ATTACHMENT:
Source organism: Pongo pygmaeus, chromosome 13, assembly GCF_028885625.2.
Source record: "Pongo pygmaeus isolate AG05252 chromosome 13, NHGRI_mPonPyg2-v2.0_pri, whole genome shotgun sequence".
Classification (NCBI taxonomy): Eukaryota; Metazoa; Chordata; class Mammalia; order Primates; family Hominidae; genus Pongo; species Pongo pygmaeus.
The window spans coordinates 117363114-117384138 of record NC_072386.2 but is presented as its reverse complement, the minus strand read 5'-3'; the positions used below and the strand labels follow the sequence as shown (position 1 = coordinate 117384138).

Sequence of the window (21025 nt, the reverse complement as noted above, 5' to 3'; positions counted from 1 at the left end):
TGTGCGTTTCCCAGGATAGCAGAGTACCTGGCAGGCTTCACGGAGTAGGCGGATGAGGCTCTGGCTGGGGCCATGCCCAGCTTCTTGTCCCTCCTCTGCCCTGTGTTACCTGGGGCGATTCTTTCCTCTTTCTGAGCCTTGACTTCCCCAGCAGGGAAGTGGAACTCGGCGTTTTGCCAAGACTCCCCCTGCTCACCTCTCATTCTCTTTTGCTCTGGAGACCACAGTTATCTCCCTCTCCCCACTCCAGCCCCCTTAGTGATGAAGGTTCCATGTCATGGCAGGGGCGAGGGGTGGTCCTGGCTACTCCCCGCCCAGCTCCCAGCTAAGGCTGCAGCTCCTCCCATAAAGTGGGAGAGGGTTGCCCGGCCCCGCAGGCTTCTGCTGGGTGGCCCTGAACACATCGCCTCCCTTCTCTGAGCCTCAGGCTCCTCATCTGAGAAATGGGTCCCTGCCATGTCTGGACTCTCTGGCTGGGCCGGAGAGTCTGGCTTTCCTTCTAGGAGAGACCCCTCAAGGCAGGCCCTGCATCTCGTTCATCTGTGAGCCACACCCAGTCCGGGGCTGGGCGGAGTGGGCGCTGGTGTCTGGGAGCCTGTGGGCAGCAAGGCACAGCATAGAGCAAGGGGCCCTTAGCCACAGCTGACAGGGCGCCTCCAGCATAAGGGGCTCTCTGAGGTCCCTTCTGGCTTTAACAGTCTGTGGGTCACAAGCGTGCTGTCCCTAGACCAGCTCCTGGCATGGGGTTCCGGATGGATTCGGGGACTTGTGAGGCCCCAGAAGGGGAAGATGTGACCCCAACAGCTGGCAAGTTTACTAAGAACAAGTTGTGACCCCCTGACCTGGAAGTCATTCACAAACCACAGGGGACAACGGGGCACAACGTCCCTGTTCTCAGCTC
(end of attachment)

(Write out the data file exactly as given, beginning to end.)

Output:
Source organism: Pongo pygmaeus, chromosome 13, assembly GCF_028885625.2.
Source record: "Pongo pygmaeus isolate AG05252 chromosome 13, NHGRI_mPonPyg2-v2.0_pri, whole genome shotgun sequence".
Classification (NCBI taxonomy): Eukaryota; Metazoa; Chordata; class Mammalia; order Primates; family Hominidae; genus Pongo; species Pongo pygmaeus.
The window spans coordinates 117363114-117384138 of record NC_072386.2 but is presented as its reverse complement, the minus strand read 5'-3'; the positions used below and the strand labels follow the sequence as shown (position 1 = coordinate 117384138).

Sequence of the window (21025 nt, the reverse complement as noted above, 5' to 3'; positions counted from 1 at the left end):
TGTGCGTTTCCCAGGATAGCAGAGTACCTGGCAGGCTTCACGGAGTAGGCGGATGAGGCTCTGGCTGGGGCCATGCCCAGCTTCTTGTCCCTCCTCTGCCCTGTGTTACCTGGGGCGATTCTTTCCTCTTTCTGAGCCTTGACTTCCCCAGCAGGGAAGTGGAACTCGGCGTTTTGCCAAGACTCCCCCTGCTCACCTCTCATTCTCTTTTGCTCTGGAGACCACAGTTATCTCCCTCTCCCCACTCCAGCCCCCTTAGTGATGAAGGTTCCATGTCATGGCAGGGGCGAGGGGTGGTCCTGGCTACTCCCCGCCCAGCTCCCAGCTAAGGCTGCAGCTCCTCCCATAAAGTGGGAGAGGGTTGCCCGGCCCCGCAGGCTTCTGCTGGGTGGCCCTGAACACATCGCCTCCCTTCTCTGAGCCTCAGGCTCCTCATCTGAGAAATGGGTCCCTGCCATGTCTGGACTCTCTGGCTGGGCCGGAGAGTCTGGCTTTCCTTCTAGGAGAGACCCCTCAAGGCAGGCCCTGCATCTCGTTCATCTGTGAGCCACACCCAGTCCGGGGCTGGGCGGAGTGGGCGCTGGTGTCTGGGAGCCTGTGGGCAGCAAGGCACAGCATAGAGCAAGGGGCCCTTAGCCACAGCTGACAGGGCGCCTCCAGCATAAGGGGCTCTCTGAGGTCCCTTCTGGCTTTAACAGTCTGTGGGTCACAAGCGTGCTGTCCCTAGACCAGCTCCTGGCATGGGGTTCCGGATGGATTCGGGGACTTGTGAGGCCCCAGAAGGGGAAGATGTGACCCCAACAGCTGGCAAGTTTACTAAGAACAAGTTGTGACCCCCTGACCTGGAAGTCATTCACAAACCACAGGGGACAACGGGGCACAACGTCCCTGTTCTCAGCTC